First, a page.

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Two paintings that disappeared from Harvard’s collections more than three decades ago have resurfaced, the University said yesterday, and an art professional says that one of them is a 1790 portrait by John Singleton Copley.
An unnamed oil-on-canvas portrait signed “Copley RA” and dated 1790 was sold for $85,000 at an auction Saturday by Stair Galleries in Hudson, N.Y.—far above the auction house’s initial price estimate of $1,500 to $2,500. The painting is identical to Copley’s portrait of William Ponsonby, the second earl of Bessborough, according to an art professional who asked that his name not be printed to preserve his relationship with the auction house.
The painting is one of two known Copley renderings of Bessborough—another hangs in the National Portrait Gallery in London. Copley scholar Jules D. Prown, who received his doctorate at Harvard in 1961 and is a professor emeritus at Yale, remembered seeing the portrait in Harvard’s collections when he was a doctoral student, and he said that there is a good chance the painting is authentic.
“Presumably if it’s a signed and dated picture, there wouldn’t be much doubt about it,” he said last night.
Officials at Stair Galleries declined to comment on the matter, directing questions to Harvard and the FBI.
An FBI official involved in the handling of the case did not return a request for comment. Harvard, meanwhile, said the two paintings that recently resurfaced had been first reported missing in 1968 and 1971.
“We are currently working with law enforcement authorities and the other parties involved to coordinate the paintings’ safe return, and we are pleased and relieved that they have been located,” University Art Museums spokesman Daron J. Manoogian said in a statement.
While Manoogian’s statement did not reveal the names of the works in question, the art professional said that the second University-owned painting was a portrait of an early Harvard president.
One of the items listed in the Stair Galleries auction was labeled “J.T. Kirkland.” And the figure in that portrait bears a striking resemblance to the sitter in American painter Gilbert Stuart’s 1816 portrait of then-Harvard President John Thornton Kirkland, Class of 1789. Though the auction house estimated a $200 to $400 price tag for the Kirkland portrait, the item ultimately sold for $7,500.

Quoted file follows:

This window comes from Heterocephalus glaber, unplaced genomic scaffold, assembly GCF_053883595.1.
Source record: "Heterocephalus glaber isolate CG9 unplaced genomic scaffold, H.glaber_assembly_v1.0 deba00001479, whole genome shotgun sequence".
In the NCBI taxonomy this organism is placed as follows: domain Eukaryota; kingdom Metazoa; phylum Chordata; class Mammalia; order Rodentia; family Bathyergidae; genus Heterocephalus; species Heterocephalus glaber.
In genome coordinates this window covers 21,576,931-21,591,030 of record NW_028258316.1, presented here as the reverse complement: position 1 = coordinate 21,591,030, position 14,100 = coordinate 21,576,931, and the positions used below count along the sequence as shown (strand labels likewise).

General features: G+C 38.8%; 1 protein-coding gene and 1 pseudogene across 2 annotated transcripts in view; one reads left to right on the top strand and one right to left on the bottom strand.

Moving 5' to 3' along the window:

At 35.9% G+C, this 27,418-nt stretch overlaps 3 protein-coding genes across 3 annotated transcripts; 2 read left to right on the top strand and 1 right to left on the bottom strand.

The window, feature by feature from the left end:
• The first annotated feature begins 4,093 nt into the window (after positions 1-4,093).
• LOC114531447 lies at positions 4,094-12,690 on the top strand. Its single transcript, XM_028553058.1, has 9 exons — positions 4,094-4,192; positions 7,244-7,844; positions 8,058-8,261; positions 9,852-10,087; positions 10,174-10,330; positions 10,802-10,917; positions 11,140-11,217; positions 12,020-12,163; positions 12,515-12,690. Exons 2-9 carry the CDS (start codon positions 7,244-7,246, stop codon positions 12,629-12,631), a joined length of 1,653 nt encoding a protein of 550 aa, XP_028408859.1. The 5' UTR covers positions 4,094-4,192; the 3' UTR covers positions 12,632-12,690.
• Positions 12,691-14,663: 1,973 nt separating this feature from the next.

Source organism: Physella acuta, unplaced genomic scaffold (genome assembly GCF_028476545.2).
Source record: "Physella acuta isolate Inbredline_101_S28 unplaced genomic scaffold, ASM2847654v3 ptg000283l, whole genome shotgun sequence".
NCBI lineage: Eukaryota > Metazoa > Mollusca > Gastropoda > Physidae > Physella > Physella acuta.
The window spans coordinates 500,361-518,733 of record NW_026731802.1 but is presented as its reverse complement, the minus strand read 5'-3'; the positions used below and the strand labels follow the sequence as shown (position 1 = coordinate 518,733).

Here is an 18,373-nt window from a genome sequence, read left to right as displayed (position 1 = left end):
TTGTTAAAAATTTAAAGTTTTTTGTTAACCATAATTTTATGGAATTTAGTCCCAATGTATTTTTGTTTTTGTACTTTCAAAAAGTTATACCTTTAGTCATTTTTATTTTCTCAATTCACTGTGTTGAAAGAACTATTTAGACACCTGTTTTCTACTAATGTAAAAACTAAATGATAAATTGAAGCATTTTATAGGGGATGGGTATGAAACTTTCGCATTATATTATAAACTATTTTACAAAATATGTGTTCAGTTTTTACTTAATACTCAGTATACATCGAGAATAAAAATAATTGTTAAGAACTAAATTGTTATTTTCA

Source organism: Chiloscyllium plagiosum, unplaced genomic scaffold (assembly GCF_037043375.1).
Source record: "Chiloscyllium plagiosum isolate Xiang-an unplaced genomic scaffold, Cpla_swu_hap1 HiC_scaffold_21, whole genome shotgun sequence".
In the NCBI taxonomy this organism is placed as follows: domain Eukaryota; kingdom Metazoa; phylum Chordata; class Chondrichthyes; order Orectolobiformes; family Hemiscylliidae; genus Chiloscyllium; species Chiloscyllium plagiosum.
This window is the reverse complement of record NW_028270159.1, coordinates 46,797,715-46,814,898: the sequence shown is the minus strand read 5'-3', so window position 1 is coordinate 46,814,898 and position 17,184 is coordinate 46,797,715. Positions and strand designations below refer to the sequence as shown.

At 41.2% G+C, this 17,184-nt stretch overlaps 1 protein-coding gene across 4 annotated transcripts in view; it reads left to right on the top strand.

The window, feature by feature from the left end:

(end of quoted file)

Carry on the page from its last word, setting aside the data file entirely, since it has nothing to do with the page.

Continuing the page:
The history of the newly-resurfaced Kirkland portrait remains unknown, but, according to the University Art Museums Web site, the Copley painting came into Harvard’s hands as a bequest of Grenville L. Winthrop, Class of 1886, who left about 4,000 objects to his alma mater as part of his will.
The painting was sold when the William M. V. Kingsland Estate went on the auction block this past weekend.
Kingsland was found dead March 21, according to The New York Sun. Acquaintances who spoke to the Sun described him as “an unending trove of historic facts of the Upper East Side” who was himself surrounded by an “air of delightful mystery.” The Sun said that “it was unclear where his primary residence was,” and that New York’s well-known Kingsland family did not believe he was related to them.
An air of mystery surrounds the Bessborough portrait as well. The University Art Museums Web site includes an entry for the work, though it does not list it as missing or stolen. But unlike 20 of the 23 other Copley paintings listed in Harvard’s collection, the University Art Museums Web site has no archived image of the Bessborough portrait.
The portrait is the work of one of colonial America’s most distinguished artists. Copley, born in Boston in 1738, had ties to the Tories who supported British rule during the time of the American Revolution. He left Massachusetts for London in 1774 and never returned to his native land. He was elected to the Royal Academy in 1779—a likely explanation for the “RA” in the signature on the painting in question.
Bessborough, the subject of the portrait, was a Whig member of Parliament and a British government official in Ireland. He died in 1793.
Copley painted the Bessborough portrait after he moved from America to England and worked under a British patron. “He was a particular champion during his English phase,” said Margaretta M. Lovell, a professor of American art history and architecture at the University of California, Berkeley. She added that Copley, in his British years, adopted a painting style distinct from his American work.
Lovell said that the circumstances of the Kingsland controversy indicate that his heirs did not realize the painting was stolen. “Maybe [Kingsland] didn’t. It’s possible that he bought it in good faith,” she said.
Harvard has been a victim of art theft before—including in 1976, when thieves took six paintings worth more than $380,000 from President Derek C. Bok’s Elmwood home. The paintings—including two by French impressionist Eugene Boudin and one by 17th century Dutch painter Gerrit Berckheyde—were recovered the next year, The Crimson reported at the time.
—Staff writer Katherine M. Gray can be reached at firstname.lastname@example.org.
—Staff writer Daniel J. Hemel can be reached at email@example.com.
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